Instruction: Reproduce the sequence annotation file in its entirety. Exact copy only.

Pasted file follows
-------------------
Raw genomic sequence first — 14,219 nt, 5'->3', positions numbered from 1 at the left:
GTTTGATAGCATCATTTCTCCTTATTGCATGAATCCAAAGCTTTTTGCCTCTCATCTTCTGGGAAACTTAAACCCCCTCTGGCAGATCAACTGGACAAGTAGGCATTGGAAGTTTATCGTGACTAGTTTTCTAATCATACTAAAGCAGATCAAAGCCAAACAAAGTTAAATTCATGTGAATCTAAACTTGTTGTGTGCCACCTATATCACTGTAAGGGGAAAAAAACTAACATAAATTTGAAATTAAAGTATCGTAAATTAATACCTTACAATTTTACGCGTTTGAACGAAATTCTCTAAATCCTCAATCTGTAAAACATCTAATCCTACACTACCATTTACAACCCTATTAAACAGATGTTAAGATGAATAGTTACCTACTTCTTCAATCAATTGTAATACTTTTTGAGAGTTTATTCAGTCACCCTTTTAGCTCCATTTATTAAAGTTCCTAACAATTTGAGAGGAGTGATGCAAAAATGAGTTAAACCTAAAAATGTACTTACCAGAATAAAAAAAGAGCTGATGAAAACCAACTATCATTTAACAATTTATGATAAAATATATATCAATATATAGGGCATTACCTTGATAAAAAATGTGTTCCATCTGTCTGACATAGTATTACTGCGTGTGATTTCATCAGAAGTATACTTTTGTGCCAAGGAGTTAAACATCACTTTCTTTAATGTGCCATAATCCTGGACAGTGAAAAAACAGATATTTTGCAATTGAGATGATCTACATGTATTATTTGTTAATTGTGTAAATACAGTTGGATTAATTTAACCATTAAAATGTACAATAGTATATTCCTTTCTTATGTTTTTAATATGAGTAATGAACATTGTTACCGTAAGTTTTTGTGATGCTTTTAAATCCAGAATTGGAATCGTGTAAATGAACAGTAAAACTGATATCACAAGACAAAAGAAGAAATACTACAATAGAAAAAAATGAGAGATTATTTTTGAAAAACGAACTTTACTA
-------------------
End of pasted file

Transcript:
Raw genomic sequence first — 14,219 nt, 5'->3', positions numbered from 1 at the left:
GTTTGATAGCATCATTTCTCCTTATTGCATGAATCCAAAGCTTTTTGCCTCTCATCTTCTGGGAAACTTAAACCCCCTCTGGCAGATCAACTGGACAAGTAGGCATTGGAAGTTTATCGTGACTAGTTTTCTAATCATACTAAAGCAGATCAAAGCCAAACAAAGTTAAATTCATGTGAATCTAAACTTGTTGTGTGCCACCTATATCACTGTAAGGGGAAAAAAACTAACATAAATTTGAAATTAAAGTATCGTAAATTAATACCTTACAATTTTACGCGTTTGAACGAAATTCTCTAAATCCTCAATCTGTAAAACATCTAATCCTACACTACCATTTACAACCCTATTAAACAGATGTTAAGATGAATAGTTACCTACTTCTTCAATCAATTGTAATACTTTTTGAGAGTTTATTCAGTCACCCTTTTAGCTCCATTTATTAAAGTTCCTAACAATTTGAGAGGAGTGATGCAAAAATGAGTTAAACCTAAAAATGTACTTACCAGAATAAAAAAAGAGCTGATGAAAACCAACTATCATTTAACAATTTATGATAAAATATATATCAATATATAGGGCATTACCTTGATAAAAAATGTGTTCCATCTGTCTGACATAGTATTACTGCGTGTGATTTCATCAGAAGTATACTTTTGTGCCAAGGAGTTAAACATCACTTTCTTTAATGTGCCATAATCCTGGACAGTGAAAAAACAGATATTTTGCAATTGAGATGATCTACATGTATTATTTGTTAATTGTGTAAATACAGTTGGATTAATTTAACCATTAAAATGTACAATAGTATATTCCTTTCTTATGTTTTTAATATGAGTAATGAACATTGTTACCGTAAGTTTTTGTGATGCTTTTAAATCCAGAATTGGAATCGTGTAAATGAACAGTAAAACTGATATCACAAGACAAAAGAAGAAATACTACAATAGAAAAAAATGAGAGATTATTTTTGAAAAACGAACTTTACTA